Quai des Brumes (1938)

Original Title : Quai des brumes
Director : Marcel Carné
Writer : Marcel Carné
Pierre Dumarchais
Jacques Prévert
Country : France
Language : French
Producer : Gregor Rabinovitch
Music : Maurice Jaubert
Photography : Eugen Schüfftan
IMDB ID : 0030643
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poster for "Quai des Brumes" by Marcel Carné (1938)
Quai des Brumes (1938) - Marcel Carné


Jean Gabin Jean
Michel Simon Zabel
Michèle Morgan Nelly
Pierre Brasseur Lucien
René Génin Le Docteur (as Génin
Marcel Pérès Le Chauffeur (as Perez
Roger Legris Le Garçon D'Hotel (as Legris
Martial Rèbe Un Client


A deserter encounters in a harbour a poor girl. They fall in love but he kills his girl-friend's tutor who wanted to rape her. At last he's killed himself by a hooligan and the ship he wanted to go aboard to escape goes away without him.


Like Being Punched Really Hard in the Gut I took a class in French Poetic Realism and Italian Neorealism this past Fall in which I saw many of the best films I will ever see. The third film we watched in the class was Jean Vigo's L'Atalante, which is just about the most gorgeous experience in film viewing I have ever experienced. I left the building in a cloud of euphoria, and I have never stopped thinking about it. One week later, we watched Le Quai des Brumes (Port of Shadows). It affected me greatly in the opposite direction of L'Atalante. It made me lonely and grief-stricken. That is in no way a criticism, for the most part, any film that transforms my emotions, whether for the better or the worse, is a great film. Le Quai des brumes is about a man played by the great Jean Gabin (the star of La Grande Illusion) who has deserted the army (a fact that is never mentioned specifically, since the French censors refused to let the filmmakers portray such an immoral deed). Everyone who he finds around him is morally corrupt. He finally befriends a dog, the most loyal of all animals, and then Nelly, a young woman who is being torn apart by her gangster suitor, Lucien, and her foster-father Zabel (played by L'Atalante's own Michel Simon). The whole film falls into unavoidable and quite grueling violence. It is so depressing that the French director Jean Renoir (of La Grande Illusion and Rules of the Game) accused it of being Fascist. Those who know the film know this quotation, and have pondered it for the longest time. It does make perfect sense however. Hope leaves quickly after it is seen, and it is hard to get rid of. It fascistically knocks you down. 10/10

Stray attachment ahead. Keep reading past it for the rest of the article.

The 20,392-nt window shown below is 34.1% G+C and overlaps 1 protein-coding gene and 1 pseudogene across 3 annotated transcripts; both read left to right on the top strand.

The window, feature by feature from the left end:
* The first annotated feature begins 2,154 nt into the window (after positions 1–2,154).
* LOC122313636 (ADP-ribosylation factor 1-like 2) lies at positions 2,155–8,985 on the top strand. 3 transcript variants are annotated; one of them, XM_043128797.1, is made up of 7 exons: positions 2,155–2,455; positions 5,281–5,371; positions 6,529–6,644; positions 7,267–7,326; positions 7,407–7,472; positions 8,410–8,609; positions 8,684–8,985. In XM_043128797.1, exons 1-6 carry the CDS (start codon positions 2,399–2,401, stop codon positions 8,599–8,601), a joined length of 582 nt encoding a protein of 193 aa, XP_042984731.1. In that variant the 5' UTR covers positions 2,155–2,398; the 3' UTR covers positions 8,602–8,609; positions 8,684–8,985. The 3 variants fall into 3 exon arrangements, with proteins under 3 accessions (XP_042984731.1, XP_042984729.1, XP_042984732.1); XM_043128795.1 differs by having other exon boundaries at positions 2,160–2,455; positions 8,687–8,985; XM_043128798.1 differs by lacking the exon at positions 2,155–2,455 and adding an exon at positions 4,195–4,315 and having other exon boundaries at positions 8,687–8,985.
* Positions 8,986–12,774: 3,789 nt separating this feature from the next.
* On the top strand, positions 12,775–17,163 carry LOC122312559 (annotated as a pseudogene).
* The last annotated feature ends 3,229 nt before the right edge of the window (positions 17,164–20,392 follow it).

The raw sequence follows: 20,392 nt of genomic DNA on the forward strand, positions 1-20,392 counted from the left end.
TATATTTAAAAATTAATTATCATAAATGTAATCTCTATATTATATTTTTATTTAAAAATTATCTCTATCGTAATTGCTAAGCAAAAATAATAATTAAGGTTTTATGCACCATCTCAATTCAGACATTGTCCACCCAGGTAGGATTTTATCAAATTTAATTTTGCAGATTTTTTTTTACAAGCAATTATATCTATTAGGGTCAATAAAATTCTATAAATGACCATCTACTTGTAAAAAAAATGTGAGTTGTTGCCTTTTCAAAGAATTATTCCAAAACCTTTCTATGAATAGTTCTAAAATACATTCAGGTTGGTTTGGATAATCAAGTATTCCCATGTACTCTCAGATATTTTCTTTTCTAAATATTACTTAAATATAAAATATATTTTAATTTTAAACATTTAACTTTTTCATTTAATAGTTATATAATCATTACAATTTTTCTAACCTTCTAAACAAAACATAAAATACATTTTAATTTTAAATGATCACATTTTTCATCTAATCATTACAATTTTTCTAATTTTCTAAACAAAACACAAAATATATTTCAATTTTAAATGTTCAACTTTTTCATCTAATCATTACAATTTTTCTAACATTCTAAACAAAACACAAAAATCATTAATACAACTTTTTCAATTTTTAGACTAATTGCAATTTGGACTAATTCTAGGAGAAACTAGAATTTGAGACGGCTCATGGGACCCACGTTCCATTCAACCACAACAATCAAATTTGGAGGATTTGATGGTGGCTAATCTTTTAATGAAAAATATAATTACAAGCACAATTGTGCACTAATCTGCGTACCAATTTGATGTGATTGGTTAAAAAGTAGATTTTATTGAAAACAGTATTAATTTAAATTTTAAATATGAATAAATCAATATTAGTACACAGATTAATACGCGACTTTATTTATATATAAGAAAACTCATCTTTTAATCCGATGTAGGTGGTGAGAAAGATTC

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Quai des Brumes (1938) - Marcel Carné
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Quai des Brumes (1938) - Marcel Carné
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Quai des Brumes (1938) - Marcel Carné